Important Changes for 2019
Virginia lawmakers passed a new child car seat law in May of 2018, which will take effect on July 1, 2019. The new law requires that children remain in a rear-facing car seat until age two or until they reach the seat manufacturer’s minimum weight for safe front-facing car seat use, whichever comes first. Safety experts agree it is best to err on the side of caution and keep children in rear-facing seats as long as possible.
Our original Virginia car seat laws blog continues below.
Virginia Car Seat Laws
The week of September 18, 2016 is National Child Passenger Safety Week, so it’s a great time to review current car seat laws and recommendations. Infants and children face increased risk while riding in cars compared to adults from airbag deployment and improper safety restraints. It’s important that parents or anyone carrying minor passengers be aware of the most recent safety rules and recommendations. Our guide to Virginia car seat laws in 2016 will tell you what you need to know.
The Letter of the Law
Child passenger laws in Virginia are actually quite straightforward. Children up to age eight must ride with a child restraint device that meets U.S. Department of Transportation standards. Minors over the age of eight must wear a seatbelt. There are a few qualifications included in the statute.
- Rear-facing car seats must be in the back seat of the car.
- If the car doesn’t have a back seat, the car seat can be used in the front seat only if the car has no passenger side airbag, or the passenger side airbag is turned off.
- These rules apply to all vehicles manufactured on or after January 1, 1968.
- “Taxicabs, school buses, executive sedans, or limousines” are exempt from these rules.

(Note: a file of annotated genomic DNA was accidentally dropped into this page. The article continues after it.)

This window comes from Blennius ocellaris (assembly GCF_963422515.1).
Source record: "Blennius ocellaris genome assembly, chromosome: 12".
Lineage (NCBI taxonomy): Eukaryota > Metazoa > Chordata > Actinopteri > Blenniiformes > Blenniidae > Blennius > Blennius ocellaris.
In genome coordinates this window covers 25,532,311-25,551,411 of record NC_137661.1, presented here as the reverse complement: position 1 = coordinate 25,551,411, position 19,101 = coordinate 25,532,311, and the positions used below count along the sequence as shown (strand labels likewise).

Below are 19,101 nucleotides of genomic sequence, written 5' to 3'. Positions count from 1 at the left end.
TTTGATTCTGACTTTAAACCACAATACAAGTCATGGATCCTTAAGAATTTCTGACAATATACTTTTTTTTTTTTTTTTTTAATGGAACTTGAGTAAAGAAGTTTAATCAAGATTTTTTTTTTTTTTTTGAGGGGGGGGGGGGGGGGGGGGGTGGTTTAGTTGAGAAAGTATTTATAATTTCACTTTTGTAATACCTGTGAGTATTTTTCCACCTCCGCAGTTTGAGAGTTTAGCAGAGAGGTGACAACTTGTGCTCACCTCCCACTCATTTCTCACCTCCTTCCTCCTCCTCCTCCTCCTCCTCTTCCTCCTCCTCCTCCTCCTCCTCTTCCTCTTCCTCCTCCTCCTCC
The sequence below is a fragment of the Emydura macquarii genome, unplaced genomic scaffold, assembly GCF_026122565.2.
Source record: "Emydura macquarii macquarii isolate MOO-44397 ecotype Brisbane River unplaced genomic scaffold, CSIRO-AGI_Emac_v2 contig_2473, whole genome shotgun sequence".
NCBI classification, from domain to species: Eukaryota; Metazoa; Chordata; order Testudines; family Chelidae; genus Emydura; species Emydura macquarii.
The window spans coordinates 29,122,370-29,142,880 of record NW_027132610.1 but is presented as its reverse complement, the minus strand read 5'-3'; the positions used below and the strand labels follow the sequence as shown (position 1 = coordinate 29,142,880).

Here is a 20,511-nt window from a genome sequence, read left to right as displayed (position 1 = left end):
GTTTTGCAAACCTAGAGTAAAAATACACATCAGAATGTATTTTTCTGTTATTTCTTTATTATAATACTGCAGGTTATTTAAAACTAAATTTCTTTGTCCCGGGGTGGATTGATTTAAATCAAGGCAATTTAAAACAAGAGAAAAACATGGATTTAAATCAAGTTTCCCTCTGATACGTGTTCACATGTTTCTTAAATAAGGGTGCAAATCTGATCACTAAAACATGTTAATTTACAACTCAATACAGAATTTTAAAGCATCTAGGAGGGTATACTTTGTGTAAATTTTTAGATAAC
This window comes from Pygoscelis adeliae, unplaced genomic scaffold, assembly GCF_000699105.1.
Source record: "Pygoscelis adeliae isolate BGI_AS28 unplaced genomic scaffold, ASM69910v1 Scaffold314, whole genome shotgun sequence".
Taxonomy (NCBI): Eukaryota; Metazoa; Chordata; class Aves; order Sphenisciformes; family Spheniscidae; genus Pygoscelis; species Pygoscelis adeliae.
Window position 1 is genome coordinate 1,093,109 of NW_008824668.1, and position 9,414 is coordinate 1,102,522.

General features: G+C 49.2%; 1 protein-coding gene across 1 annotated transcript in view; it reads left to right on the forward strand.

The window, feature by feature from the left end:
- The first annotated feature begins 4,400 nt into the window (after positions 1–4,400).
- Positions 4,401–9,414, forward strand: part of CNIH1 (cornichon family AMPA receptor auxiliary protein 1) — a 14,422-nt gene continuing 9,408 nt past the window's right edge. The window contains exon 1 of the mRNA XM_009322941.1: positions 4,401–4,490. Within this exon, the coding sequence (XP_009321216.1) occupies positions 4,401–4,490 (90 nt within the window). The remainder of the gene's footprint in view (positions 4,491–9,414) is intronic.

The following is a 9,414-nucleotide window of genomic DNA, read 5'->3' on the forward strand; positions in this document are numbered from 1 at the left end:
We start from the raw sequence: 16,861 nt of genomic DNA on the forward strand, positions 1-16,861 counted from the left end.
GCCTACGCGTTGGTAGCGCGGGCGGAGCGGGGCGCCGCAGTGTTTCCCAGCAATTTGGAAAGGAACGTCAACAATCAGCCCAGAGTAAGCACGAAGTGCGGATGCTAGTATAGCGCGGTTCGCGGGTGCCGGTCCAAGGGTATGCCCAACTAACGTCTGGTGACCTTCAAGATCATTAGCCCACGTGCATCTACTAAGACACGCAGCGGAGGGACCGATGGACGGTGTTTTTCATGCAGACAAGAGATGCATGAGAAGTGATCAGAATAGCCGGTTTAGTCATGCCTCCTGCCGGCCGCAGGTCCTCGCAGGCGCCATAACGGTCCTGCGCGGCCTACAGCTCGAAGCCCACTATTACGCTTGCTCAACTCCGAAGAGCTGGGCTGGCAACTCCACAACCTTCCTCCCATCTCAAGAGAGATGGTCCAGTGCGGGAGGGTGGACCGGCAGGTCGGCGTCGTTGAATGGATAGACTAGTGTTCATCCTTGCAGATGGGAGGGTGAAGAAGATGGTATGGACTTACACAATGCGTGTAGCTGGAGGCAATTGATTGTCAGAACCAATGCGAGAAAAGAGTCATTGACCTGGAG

Choosing a Car Seat
The law may be simple, but it doesn’t provide much guidance on what type of car seat is appropriate for children of varying age and size.
- Newborns and babies should ride in a rear-facing seat until they are about a year old. Size is more important than age, though. Babies should remain in the rear-facing seat until they outgrow the seat, meaning their head is within one inch of the top.
- Forward-facing car seats should then be used until the child outgrows that seat as well. Check the height and weight limits of the seat to know exactly when that is. Choose a seat with a five-point harness rather than a tray or bar for maximum safety.
- Booster seats should be used until children turn eight or reach 40 pounds, whichever happens later.
Installing the Car Seat
Choosing the right car seat is only half the battle in keeping your child safe. The best car seat in the world still needs to be installed correctly in order to work.
- Read the instructions. Each car seat is different, so it’s important to follow the manufacturer instructions to the letter.
- Check for compatibility. Not all car seats fit every car. Make sure you are getting a seat that will work with your vehicle.
- When you have secured the child safety seat in the back seat of your car, it should not be able to move more than an inch or so in any direction if it is properly installed.
- Make sure the belt is not twisted at any point.
- Make sure the base of the car seat is at the correct angle. Many seats have an indicator to assist you.
- If your car was manufactured before 1997, you may need to use a locking clip to secure the car seat.
- To make sure your child will be safe, visit a child safety seat inspection station near you.
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